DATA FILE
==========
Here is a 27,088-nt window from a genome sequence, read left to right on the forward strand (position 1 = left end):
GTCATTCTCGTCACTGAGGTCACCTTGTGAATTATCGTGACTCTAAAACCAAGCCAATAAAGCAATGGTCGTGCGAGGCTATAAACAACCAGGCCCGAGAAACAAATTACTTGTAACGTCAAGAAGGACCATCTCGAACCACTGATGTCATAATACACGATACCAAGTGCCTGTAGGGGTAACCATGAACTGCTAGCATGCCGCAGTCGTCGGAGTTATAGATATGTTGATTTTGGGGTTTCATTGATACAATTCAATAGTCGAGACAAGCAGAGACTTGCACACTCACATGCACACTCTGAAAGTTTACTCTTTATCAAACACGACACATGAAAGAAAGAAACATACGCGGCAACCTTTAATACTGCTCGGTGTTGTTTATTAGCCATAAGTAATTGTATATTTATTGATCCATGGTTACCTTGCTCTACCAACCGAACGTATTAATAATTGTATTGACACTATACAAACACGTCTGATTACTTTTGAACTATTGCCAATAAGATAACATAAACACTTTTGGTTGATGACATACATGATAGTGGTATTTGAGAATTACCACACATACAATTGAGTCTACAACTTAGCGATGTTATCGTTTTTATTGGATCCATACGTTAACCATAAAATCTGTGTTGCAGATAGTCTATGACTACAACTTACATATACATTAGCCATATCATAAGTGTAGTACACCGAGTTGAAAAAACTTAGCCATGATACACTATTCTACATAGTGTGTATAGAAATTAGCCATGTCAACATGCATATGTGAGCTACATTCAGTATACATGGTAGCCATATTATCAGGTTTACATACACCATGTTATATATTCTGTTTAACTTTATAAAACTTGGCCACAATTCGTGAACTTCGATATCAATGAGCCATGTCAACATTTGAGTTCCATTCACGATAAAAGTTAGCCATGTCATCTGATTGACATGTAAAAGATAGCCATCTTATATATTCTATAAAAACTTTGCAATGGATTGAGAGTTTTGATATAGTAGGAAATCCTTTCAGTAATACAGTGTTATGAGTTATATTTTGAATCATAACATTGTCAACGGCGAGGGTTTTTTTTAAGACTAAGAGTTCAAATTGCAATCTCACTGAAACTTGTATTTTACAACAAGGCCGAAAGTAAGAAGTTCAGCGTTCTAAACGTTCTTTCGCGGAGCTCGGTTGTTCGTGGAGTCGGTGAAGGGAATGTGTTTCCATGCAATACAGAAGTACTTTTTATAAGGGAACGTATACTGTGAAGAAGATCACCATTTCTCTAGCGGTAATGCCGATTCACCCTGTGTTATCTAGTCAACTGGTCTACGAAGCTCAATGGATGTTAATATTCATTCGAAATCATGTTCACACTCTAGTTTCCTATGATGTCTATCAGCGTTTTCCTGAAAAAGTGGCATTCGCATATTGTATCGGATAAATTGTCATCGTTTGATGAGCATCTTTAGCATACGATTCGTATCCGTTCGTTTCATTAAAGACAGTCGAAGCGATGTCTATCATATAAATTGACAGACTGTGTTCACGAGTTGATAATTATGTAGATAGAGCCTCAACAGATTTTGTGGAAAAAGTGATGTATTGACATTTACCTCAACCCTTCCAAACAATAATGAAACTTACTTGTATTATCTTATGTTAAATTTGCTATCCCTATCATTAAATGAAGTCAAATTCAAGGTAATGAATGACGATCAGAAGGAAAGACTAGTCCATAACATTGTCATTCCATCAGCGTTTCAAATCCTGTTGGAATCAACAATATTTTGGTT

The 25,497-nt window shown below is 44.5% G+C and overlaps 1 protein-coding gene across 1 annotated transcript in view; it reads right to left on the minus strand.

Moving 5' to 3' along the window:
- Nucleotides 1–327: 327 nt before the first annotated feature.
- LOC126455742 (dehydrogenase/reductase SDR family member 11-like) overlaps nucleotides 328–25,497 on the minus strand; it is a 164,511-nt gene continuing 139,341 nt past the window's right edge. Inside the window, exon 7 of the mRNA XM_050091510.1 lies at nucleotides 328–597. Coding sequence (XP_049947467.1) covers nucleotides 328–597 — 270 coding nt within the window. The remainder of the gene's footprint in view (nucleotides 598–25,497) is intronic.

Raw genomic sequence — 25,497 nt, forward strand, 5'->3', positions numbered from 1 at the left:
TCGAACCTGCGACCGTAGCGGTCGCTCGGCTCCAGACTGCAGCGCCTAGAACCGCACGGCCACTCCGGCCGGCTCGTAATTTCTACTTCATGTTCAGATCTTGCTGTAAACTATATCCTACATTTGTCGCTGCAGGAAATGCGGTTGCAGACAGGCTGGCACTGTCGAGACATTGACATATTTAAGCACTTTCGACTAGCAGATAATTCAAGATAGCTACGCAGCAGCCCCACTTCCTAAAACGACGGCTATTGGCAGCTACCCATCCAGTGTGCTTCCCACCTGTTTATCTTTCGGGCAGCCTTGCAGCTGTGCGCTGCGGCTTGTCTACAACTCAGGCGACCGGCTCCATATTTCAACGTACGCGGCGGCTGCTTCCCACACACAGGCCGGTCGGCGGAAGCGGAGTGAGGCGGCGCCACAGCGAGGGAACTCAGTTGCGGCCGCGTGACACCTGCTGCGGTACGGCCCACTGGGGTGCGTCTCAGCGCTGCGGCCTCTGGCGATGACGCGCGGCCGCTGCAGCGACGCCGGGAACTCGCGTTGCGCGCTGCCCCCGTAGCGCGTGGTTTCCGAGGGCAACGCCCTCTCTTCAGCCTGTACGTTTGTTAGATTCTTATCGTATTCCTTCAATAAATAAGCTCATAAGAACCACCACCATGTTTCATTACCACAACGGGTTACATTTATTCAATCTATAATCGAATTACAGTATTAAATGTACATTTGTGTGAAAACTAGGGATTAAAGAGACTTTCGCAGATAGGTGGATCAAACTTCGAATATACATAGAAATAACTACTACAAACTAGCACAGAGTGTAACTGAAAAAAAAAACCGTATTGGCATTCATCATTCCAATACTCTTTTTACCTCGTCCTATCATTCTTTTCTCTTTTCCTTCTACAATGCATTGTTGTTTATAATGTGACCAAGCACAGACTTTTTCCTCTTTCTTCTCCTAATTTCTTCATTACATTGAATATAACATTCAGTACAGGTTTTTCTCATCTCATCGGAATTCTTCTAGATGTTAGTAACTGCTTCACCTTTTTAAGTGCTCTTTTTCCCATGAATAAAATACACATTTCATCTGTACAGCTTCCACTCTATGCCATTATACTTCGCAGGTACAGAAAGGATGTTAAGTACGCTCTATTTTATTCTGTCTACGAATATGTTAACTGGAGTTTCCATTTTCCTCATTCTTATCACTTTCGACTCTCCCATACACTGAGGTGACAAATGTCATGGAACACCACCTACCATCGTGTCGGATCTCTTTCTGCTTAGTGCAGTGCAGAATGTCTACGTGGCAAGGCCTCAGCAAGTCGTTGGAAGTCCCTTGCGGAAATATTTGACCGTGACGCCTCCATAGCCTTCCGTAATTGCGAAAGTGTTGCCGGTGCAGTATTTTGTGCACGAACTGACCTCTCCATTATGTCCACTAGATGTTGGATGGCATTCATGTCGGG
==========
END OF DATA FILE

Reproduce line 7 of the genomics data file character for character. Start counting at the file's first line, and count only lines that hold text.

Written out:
Raw genomic sequence — 25,497 nt, forward strand, 5'->3', positions numbered from 1 at the left: